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Creating surfaces with unique patterns and its process

The subject of the invention is a process to create materials with unique patterns. Its uniqueness is that the pattern, which is made up of small numbers, letters, and other symbols and their shade varieties, appears as a uniform colour or shape from a distance.

Various printing and pattern types and their corresponding, long-established technologies for textiles, shoes, and possibly other impregnated and coated materials are known in the market, which have gone through substantial development. To outline the field, let us provide a brief list of some of the patented processes. The description titled "PRINTED TEXTILES WHERE PATTERNS ARE FORMED ON NON-CHANGING PIGMENT BASES AND A PROCESS FOR PRINTING" under Patent Number 26776 creates shiny and dull surfaces with a mechanically adequate solidity to which, among others, metallic powder is added. The description titled "MANUFACTURING MULTI-COLOUR MIXED

COLOURS IN WOOL BY PRINTING" under Patent Number 27483 also discusses patterning and colouring, but it specifically targets the whole of the wool and the painting and marinating processes in various stages of handling. The procedure discussed under Patent Number 138359, titled "A manufacturing process for gravure printing rolls for reproducing single or multicolour half-tone patterns by photo mechanics for textile printing" is a much more modern process than those mentioned above. Its advantage is that single or multicolour half-tone patterns can be reproduced by gravure printing rolls in a photomechanic procedure. We consider the above examples relevant in that they are processes for printing textiles and other materials; however, in our opinion there is no solution currently among the patented inventions or on the market that is similar to ours or that would produce a similar surface.

Hence, the object of the invention is a process that uses a sublimation machine to manufacture the designed small patterns, which in turn create a larger symbol or pattern, or possibly a colour. It is important to note that our process can be applied to any textile, and that the printed symbols do not exceed 3 mm in size, covering the entire area of the material, creating a material that is not painted but patterned. The final product creates a unique impression by consisting of small patterns in such a size that from a distance it appears as a uniform colour, while up close it is visibly made up of small symbols, letters, or possibly numbers.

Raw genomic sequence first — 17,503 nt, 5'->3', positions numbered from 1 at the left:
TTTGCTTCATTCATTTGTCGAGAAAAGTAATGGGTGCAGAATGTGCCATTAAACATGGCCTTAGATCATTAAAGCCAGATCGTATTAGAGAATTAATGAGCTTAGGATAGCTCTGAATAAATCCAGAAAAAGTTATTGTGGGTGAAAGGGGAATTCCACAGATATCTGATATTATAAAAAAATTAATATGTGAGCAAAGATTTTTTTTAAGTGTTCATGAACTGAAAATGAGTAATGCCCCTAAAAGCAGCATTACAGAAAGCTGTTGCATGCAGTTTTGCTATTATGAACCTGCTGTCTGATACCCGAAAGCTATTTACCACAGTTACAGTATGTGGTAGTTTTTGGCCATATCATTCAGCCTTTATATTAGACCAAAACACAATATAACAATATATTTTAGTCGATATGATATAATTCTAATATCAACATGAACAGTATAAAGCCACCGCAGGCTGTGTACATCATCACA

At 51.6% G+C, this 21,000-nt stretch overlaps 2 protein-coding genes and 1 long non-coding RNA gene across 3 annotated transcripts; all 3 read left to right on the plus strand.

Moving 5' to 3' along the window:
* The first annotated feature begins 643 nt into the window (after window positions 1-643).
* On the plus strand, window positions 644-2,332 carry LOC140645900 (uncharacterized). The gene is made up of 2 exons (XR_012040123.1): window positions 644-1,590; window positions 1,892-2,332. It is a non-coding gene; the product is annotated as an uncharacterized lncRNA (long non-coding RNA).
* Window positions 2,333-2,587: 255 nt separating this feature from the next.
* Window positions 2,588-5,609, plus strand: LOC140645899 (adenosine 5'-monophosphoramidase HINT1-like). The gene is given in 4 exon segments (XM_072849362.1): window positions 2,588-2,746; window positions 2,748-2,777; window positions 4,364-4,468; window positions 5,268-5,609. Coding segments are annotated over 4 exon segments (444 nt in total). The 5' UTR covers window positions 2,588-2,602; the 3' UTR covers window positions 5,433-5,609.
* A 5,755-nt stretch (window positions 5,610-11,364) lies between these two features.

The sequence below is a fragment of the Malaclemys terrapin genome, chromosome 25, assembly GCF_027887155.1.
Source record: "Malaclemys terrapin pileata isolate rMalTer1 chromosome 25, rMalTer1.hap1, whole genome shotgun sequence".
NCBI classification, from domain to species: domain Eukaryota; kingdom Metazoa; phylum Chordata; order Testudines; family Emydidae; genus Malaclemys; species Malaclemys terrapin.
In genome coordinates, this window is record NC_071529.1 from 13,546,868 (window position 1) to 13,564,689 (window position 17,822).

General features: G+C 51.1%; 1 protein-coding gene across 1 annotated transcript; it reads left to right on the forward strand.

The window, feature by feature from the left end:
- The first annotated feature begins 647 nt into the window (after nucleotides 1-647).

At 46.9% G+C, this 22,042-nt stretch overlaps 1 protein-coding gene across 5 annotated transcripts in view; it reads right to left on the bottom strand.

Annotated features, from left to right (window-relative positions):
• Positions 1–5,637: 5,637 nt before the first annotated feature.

The problem to solve, in our consideration, was to create a special product that gets its unique effect not from its coloured base material, but solely from its patterns and the unique size of that pattern.

We deem it a beneficial solution for our purposes that the small patterns are applied on the material by a design where changing the colour shades will create a larger pattern, which also only appears as a uniform pattern from a distance. As the first step of the procedure, we clean and degrease the selected product, after which the designated symbols, characters, or letters are applied by screen printing or printing to the surface in a size no larger than 3 mm. Patterns are implemented in accordance with the desired larger pattern or colour shades. Finally, the material is dried and the cutout template is created and compiled in accordance with the product.

Thus, the aim of creating a unique pattern is to achieve a special visual effect. It can be applied primarily to sports apparel, but also on shoes, coats, and other clothing materials, or on stickers and posters. Screen printing is essential in order to achieve longevity of the patterns.

Another beneficial solution of our process is the application by a printer; however, considering the flexibility of the base material, this can only be implemented by using an accessory material, and may involve a high risk ratio and high costs. The procedure may be applied to flexible and rigid materials alike, meaning textiles, fabrics, metal, wood, and paper.

To help the reader understand the subject of our intervention, we provide a schematic drawing of one of the products to be manufactured with this process. Diagram 1 : Coat with a unique pattern and colour shade created by small characters.

Diagram 1 demonstrates that the clothing appears to have a uniformly coloured surface from even a distance of 2-3 metres, while from up close it is apparent that it is made up of tiny character patters. To produce these characters, the easiest method, as mentioned above, is screen printing. On the left in the diagram, 1 a pattern made of specific small characters is displayed, which is also suitable for colouring, while on the right there is a close-up of a section of the coat's material where 2 the characters that make up the pattern or colour are visible to the naked eye. These characters can be symbols, letters or numbers.

List of reference signs

- Pattern made of specific small characters - Characters creating pattern or colour